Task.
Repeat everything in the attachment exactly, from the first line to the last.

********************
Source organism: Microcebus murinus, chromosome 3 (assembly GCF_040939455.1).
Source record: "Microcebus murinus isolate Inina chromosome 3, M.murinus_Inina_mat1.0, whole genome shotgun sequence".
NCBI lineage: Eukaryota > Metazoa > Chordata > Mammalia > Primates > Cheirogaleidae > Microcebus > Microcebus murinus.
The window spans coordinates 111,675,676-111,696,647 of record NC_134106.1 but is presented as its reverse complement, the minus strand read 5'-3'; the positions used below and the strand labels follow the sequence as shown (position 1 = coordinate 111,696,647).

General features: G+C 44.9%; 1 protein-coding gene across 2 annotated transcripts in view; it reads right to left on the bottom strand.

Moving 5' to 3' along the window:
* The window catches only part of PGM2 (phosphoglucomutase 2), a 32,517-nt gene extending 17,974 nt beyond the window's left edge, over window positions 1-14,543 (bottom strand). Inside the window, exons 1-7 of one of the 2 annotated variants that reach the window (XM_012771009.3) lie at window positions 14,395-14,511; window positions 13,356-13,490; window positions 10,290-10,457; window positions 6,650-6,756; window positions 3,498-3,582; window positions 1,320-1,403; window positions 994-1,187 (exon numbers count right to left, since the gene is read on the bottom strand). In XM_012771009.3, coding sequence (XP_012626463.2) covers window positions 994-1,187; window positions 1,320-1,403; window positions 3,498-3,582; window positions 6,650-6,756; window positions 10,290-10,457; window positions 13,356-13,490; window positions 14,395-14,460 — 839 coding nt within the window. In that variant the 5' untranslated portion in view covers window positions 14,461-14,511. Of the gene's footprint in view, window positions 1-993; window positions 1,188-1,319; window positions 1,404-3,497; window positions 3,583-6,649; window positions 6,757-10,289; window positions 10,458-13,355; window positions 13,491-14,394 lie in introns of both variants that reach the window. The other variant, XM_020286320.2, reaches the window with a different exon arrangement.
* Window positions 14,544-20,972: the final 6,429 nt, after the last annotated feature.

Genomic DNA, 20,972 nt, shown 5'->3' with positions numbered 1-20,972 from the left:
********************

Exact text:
Source organism: Microcebus murinus, chromosome 3 (assembly GCF_040939455.1).
Source record: "Microcebus murinus isolate Inina chromosome 3, M.murinus_Inina_mat1.0, whole genome shotgun sequence".
NCBI lineage: Eukaryota > Metazoa > Chordata > Mammalia > Primates > Cheirogaleidae > Microcebus > Microcebus murinus.
The window spans coordinates 111,675,676-111,696,647 of record NC_134106.1 but is presented as its reverse complement, the minus strand read 5'-3'; the positions used below and the strand labels follow the sequence as shown (position 1 = coordinate 111,696,647).

General features: G+C 44.9%; 1 protein-coding gene across 2 annotated transcripts in view; it reads right to left on the bottom strand.

Moving 5' to 3' along the window:
* The window catches only part of PGM2 (phosphoglucomutase 2), a 32,517-nt gene extending 17,974 nt beyond the window's left edge, over window positions 1-14,543 (bottom strand). Inside the window, exons 1-7 of one of the 2 annotated variants that reach the window (XM_012771009.3) lie at window positions 14,395-14,511; window positions 13,356-13,490; window positions 10,290-10,457; window positions 6,650-6,756; window positions 3,498-3,582; window positions 1,320-1,403; window positions 994-1,187 (exon numbers count right to left, since the gene is read on the bottom strand). In XM_012771009.3, coding sequence (XP_012626463.2) covers window positions 994-1,187; window positions 1,320-1,403; window positions 3,498-3,582; window positions 6,650-6,756; window positions 10,290-10,457; window positions 13,356-13,490; window positions 14,395-14,460 — 839 coding nt within the window. In that variant the 5' untranslated portion in view covers window positions 14,461-14,511. Of the gene's footprint in view, window positions 1-993; window positions 1,188-1,319; window positions 1,404-3,497; window positions 3,583-6,649; window positions 6,757-10,289; window positions 10,458-13,355; window positions 13,491-14,394 lie in introns of both variants that reach the window. The other variant, XM_020286320.2, reaches the window with a different exon arrangement.
* Window positions 14,544-20,972: the final 6,429 nt, after the last annotated feature.

Genomic DNA, 20,972 nt, shown 5'->3' with positions numbered 1-20,972 from the left: